The past four years, Petra has invited a small group of photographers to exhibit photos together in Borgholm, a city on Öland, during the Borgholm Harvest Festival.

It is because I am a member of that group of photographers, I shot the photo of Borgholm castle seen in the background.

Petra and I were originally working on a viking/Fantasy themed photo session together. At that point, the idea was to create a picture with two vikings fighting a dragon.

Peter, to the right in the picture, is an experienced model. One of his hobbies is live roleplaying. That means he has a lot of great ideas about Fantasy themed pictures. It also means he has something I sorely lack: medieval weapons and armor.

Between them, Petra and Peter have lots of knowledge about viking history, and Fantasy. They also have quite a bit of useful props, like swords and armor. I contributed my knowledge of, and interest in, Fantasy, a basic idea and storyboard, the background picture, some skills at 3D compositing, and a 3D model of a giant spider, which I had bought, because, you know, you never can tell when you are going to need a giant spider.

We all contributed, and the picture you see would not have been possible if we had not, all of us, contributed ideas, props, equipment, time, and quite a bit of work.

In my professional life, I am sometimes lucky enough to be a part of teamwork like that, but it is usually confined to a single team, or lateral collaboration, when teams work together.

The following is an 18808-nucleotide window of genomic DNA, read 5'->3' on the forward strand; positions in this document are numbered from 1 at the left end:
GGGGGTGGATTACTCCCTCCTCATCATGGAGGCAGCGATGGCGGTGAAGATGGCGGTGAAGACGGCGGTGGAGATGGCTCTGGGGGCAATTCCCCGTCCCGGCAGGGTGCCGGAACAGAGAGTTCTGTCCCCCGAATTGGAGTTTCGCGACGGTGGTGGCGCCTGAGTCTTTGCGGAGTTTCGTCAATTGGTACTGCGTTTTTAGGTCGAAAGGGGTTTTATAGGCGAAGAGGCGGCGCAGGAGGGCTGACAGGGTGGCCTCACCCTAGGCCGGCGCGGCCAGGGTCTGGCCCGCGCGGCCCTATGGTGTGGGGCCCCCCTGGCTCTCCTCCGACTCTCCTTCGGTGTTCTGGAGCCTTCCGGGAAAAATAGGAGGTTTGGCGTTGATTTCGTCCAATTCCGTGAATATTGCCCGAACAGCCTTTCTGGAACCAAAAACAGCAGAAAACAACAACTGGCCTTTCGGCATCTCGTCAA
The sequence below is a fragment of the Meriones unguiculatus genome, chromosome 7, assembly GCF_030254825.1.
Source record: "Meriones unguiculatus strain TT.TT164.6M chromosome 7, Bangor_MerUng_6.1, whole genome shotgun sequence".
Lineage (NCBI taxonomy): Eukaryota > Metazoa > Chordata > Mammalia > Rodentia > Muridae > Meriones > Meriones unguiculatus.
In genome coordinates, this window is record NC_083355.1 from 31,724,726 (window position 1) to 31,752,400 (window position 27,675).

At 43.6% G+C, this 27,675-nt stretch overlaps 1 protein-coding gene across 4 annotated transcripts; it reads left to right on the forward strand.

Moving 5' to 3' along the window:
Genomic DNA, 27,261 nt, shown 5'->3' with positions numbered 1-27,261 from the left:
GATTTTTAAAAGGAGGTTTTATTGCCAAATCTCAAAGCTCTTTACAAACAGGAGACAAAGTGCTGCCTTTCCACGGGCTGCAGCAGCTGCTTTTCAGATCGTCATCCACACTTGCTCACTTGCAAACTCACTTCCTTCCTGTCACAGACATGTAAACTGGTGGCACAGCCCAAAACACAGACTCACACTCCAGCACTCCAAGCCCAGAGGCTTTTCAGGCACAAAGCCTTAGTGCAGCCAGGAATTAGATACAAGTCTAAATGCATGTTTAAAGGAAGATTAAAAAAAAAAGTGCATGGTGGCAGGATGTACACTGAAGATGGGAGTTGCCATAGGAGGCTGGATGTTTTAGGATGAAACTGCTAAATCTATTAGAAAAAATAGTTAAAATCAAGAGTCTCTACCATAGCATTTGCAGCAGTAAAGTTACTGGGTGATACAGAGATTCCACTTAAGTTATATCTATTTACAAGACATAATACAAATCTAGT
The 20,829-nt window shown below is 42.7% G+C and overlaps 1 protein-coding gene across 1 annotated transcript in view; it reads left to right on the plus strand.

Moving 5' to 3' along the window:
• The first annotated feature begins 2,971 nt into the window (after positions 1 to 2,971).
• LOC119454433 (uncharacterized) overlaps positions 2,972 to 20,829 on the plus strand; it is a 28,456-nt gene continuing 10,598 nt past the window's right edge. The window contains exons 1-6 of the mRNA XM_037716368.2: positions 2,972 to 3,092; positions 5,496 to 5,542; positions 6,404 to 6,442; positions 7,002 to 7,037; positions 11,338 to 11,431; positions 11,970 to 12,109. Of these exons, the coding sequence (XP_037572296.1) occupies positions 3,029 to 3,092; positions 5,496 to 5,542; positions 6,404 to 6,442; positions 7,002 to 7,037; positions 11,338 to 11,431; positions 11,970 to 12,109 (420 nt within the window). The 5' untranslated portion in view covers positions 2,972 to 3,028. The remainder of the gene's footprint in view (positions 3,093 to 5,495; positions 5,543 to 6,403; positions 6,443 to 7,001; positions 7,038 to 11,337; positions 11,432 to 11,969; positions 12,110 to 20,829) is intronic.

Only in the rarest of cases do I see the teamwork extend vertically, throughout all levels of the organization. There, collaboration tends to end, and managers often have the mindset of photographers.
Cat and Mouse. Model: Cassandra Högfeldt
Arachnophobia II got me into the Planket exhibition, but it was Cat and Mouse that got me the presentation gig at the Volvo Photographic Society. I had printed the picture on a large canvas, making it the centre piece of my pictures at the exhibition. Cat and Mouse is the result of a collaboration with Cassandra Högfeldt, a model that contacted me after seeing some of my earlier pictures.

I had been planning a series of Lost World themed pictures, and Cassandra, with her combination of modelling experience and military background, was the perfect model for a set of gritty, yet beautiful adventure pictures. We worked on three sets of pictures during the year.

Here too, we used ideas from both of us to push the pictures as much as we could. And, it would not have worked without Cassandra's arsenal of daggers, gun props, and other equipment. I supplied sabretooth tigers and other creatures, and a variety of prehistoric environments.

Again, without collaboration and teamwork, including quite a bit of problem solving, the pictures we made would not have been possible.

At Work: Developing the Dependency Jar

The Dependency Jar is used to track dependencies in software development programs.
Over the past few years, I've seen some interesting changes in how software is developed at many companies.

Software has become more complicated, and is now developed not by one team, but by many teams working together.